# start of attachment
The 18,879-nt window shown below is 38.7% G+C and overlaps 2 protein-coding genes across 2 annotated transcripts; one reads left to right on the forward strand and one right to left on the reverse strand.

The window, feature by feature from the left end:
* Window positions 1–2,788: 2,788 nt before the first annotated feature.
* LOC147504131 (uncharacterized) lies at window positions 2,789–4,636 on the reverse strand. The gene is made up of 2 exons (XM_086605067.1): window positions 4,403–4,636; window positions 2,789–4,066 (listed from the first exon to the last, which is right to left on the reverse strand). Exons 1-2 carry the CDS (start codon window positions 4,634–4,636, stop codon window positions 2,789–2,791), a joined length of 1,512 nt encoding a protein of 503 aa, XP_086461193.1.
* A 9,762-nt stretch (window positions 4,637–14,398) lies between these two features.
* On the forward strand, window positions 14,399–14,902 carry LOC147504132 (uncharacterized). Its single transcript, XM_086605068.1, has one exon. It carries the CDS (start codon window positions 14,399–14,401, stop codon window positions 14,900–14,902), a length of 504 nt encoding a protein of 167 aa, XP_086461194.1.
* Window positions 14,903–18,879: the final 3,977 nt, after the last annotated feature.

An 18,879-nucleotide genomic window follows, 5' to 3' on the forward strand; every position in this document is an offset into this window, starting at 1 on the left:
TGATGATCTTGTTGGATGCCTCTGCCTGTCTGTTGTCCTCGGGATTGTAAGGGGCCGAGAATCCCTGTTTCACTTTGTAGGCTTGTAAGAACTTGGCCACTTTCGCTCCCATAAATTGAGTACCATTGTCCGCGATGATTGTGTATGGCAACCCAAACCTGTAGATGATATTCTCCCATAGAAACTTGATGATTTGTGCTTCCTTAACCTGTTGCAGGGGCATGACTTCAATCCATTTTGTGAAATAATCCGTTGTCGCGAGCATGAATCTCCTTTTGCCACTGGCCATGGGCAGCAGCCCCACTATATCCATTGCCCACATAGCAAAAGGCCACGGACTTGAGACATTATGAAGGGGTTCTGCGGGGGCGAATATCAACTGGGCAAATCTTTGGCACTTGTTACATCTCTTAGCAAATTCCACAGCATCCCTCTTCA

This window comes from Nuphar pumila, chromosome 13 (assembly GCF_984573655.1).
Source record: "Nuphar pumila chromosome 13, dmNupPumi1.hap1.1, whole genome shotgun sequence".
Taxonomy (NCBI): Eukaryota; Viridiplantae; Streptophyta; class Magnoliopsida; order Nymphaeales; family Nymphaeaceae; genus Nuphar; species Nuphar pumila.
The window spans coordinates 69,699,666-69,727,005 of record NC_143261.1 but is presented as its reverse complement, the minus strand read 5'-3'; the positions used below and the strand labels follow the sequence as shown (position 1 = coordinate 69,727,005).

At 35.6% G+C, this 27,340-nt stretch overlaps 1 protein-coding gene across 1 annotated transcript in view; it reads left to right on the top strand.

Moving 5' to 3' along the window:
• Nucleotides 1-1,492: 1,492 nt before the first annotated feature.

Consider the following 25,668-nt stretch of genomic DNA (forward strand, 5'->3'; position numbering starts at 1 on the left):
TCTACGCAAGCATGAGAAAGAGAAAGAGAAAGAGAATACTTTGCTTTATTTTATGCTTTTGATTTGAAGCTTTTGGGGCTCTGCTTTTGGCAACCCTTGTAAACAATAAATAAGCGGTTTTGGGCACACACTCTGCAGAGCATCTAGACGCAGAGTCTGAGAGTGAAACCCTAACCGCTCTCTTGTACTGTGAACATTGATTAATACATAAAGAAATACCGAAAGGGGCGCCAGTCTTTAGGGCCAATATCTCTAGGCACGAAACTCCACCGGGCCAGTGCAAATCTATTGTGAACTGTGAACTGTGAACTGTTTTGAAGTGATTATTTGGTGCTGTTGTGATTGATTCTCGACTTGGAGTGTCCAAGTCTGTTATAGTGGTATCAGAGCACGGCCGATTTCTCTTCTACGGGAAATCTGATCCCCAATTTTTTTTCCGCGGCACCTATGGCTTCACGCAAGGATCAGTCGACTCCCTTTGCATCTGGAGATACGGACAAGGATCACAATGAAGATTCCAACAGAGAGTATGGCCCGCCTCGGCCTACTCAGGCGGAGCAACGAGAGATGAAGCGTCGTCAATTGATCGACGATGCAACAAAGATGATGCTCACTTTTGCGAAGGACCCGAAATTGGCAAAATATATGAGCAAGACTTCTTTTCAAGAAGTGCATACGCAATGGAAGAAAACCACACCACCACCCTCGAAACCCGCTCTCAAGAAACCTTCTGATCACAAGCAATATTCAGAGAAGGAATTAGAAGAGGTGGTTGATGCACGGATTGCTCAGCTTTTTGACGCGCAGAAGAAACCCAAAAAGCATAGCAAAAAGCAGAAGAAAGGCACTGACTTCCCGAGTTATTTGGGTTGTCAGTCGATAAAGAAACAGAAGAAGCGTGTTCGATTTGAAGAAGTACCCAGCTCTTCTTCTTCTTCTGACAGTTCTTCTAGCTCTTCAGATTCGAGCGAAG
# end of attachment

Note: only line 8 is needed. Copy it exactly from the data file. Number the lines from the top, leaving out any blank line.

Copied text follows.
An 18,879-nucleotide genomic window follows, 5' to 3' on the forward strand; every position in this document is an offset into this window, starting at 1 on the left: